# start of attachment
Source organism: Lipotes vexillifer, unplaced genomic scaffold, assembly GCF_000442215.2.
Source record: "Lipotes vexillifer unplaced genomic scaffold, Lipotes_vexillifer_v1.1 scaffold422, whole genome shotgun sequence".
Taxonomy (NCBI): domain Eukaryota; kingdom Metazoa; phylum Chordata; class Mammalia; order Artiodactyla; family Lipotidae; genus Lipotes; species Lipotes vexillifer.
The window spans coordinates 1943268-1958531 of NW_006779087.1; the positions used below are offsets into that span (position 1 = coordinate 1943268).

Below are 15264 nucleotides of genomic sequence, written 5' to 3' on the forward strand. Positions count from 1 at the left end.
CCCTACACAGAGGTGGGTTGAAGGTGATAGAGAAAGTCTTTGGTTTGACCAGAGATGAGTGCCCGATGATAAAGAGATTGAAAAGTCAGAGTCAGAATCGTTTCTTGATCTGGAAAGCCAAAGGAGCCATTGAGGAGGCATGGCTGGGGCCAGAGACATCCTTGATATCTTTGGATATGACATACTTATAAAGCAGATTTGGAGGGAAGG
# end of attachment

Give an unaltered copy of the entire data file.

Source organism: Lipotes vexillifer, unplaced genomic scaffold, assembly GCF_000442215.2.
Source record: "Lipotes vexillifer unplaced genomic scaffold, Lipotes_vexillifer_v1.1 scaffold422, whole genome shotgun sequence".
Taxonomy (NCBI): domain Eukaryota; kingdom Metazoa; phylum Chordata; class Mammalia; order Artiodactyla; family Lipotidae; genus Lipotes; species Lipotes vexillifer.
The window spans coordinates 1943268-1958531 of NW_006779087.1; the positions used below are offsets into that span (position 1 = coordinate 1943268).

Below are 15264 nucleotides of genomic sequence, written 5' to 3' on the forward strand. Positions count from 1 at the left end.
CCCTACACAGAGGTGGGTTGAAGGTGATAGAGAAAGTCTTTGGTTTGACCAGAGATGAGTGCCCGATGATAAAGAGATTGAAAAGTCAGAGTCAGAATCGTTTCTTGATCTGGAAAGCCAAAGGAGCCATTGAGGAGGCATGGCTGGGGCCAGAGACATCCTTGATATCTTTGGATATGACATACTTATAAAGCAGATTTGGAGGGAAGG